The simple answer to your question is "No" with a caveat.
The caveat is that there are signs that your network is never going to perform well. For example, the epoch accuracy fails to improve or even consistently declines over the first several epochs, or the validation accuracy is flat or declining. It could be that the validation loss starts high and just keeps increasing from the beginning. These are all bad signs.
Outside of this, however, it's very tough to know the model won't work well in the long run. For example, we have a model we built for solving a set of CAPTCHAs. The regression portions of that converged very quickly, but the portions that solved the rest of the CAPTCHA took something like 18 hours before they converged. Honestly, we only ran it that long because it was the end of the day and the regression piece looked so promising; there was nothing in the training behavior of the CAPTCHA solver that looked like it would work (even though our intuition was that it should.)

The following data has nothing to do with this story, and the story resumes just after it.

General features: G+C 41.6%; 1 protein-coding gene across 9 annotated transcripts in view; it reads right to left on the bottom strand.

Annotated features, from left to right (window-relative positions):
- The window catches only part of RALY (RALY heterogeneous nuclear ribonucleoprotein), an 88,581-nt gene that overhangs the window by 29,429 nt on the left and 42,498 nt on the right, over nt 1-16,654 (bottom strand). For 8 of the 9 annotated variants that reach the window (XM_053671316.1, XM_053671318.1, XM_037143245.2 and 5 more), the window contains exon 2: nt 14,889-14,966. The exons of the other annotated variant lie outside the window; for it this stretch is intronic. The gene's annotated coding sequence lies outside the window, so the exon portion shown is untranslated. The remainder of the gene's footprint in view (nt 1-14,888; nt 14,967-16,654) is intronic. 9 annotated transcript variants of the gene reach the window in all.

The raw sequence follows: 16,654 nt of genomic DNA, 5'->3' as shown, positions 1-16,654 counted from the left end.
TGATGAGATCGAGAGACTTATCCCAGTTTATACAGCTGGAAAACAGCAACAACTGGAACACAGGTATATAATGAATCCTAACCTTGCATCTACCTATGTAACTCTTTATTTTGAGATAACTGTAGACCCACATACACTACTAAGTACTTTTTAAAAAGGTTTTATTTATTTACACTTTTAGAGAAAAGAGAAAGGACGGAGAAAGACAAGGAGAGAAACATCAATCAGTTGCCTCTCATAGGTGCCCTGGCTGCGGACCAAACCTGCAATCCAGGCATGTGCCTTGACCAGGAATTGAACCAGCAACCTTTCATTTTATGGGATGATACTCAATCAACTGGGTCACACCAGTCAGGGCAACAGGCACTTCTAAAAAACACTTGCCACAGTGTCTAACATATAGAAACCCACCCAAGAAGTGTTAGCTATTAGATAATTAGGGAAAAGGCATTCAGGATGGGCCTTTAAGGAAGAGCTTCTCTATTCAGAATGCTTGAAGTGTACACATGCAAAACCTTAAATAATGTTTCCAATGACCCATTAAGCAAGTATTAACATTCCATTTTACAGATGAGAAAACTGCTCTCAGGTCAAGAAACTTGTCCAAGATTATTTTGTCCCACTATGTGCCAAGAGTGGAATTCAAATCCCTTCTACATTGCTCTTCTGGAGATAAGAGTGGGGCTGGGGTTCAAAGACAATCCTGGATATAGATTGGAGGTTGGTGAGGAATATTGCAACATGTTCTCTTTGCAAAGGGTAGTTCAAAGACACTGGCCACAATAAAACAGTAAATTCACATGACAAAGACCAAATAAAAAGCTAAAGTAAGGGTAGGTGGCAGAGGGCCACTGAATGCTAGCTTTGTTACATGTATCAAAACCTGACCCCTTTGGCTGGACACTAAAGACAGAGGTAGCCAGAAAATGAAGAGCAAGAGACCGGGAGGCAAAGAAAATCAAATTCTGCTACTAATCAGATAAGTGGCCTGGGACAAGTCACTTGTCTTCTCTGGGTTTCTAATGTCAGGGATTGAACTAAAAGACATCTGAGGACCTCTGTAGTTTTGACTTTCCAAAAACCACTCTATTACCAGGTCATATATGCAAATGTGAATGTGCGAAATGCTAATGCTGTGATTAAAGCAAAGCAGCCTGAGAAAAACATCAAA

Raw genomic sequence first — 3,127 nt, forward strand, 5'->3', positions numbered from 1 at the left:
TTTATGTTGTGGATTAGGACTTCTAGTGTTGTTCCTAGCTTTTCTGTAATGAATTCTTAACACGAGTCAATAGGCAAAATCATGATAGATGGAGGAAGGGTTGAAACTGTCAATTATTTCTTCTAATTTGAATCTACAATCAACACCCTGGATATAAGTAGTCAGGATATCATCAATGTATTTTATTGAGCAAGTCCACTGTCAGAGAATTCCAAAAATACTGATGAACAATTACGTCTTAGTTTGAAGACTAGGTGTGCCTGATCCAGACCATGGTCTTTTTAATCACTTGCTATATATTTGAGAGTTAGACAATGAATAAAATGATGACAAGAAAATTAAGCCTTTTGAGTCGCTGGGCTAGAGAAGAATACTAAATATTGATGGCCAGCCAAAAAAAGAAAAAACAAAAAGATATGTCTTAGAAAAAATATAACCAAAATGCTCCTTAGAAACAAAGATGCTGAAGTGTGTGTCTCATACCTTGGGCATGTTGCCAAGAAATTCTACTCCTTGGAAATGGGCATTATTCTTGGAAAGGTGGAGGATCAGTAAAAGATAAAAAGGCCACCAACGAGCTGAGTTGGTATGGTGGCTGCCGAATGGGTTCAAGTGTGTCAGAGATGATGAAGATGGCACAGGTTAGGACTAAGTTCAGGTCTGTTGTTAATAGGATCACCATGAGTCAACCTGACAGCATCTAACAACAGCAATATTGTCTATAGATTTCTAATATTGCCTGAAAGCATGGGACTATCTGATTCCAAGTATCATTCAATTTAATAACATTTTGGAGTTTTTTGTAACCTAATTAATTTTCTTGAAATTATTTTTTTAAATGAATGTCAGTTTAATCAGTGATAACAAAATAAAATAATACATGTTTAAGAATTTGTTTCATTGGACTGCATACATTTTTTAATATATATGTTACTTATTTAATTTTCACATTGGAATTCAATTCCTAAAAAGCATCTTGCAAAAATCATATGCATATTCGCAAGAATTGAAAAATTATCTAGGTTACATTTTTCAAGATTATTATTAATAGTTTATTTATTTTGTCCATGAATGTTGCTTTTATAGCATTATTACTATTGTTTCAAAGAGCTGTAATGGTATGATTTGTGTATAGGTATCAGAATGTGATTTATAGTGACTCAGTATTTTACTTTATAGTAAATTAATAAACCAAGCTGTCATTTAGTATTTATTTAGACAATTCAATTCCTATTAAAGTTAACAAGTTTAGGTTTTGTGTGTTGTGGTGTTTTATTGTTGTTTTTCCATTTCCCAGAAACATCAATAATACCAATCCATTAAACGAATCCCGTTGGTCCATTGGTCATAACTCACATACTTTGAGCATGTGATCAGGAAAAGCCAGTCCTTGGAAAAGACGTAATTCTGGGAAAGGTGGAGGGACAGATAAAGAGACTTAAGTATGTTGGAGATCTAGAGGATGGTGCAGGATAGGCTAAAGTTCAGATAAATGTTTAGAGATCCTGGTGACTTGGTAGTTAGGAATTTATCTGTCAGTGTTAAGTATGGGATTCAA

In the end, we have a 96%+ accuracy CAPTCHA solver that we likely would have killed if we had watched it train for more than 10 or 15 minutes.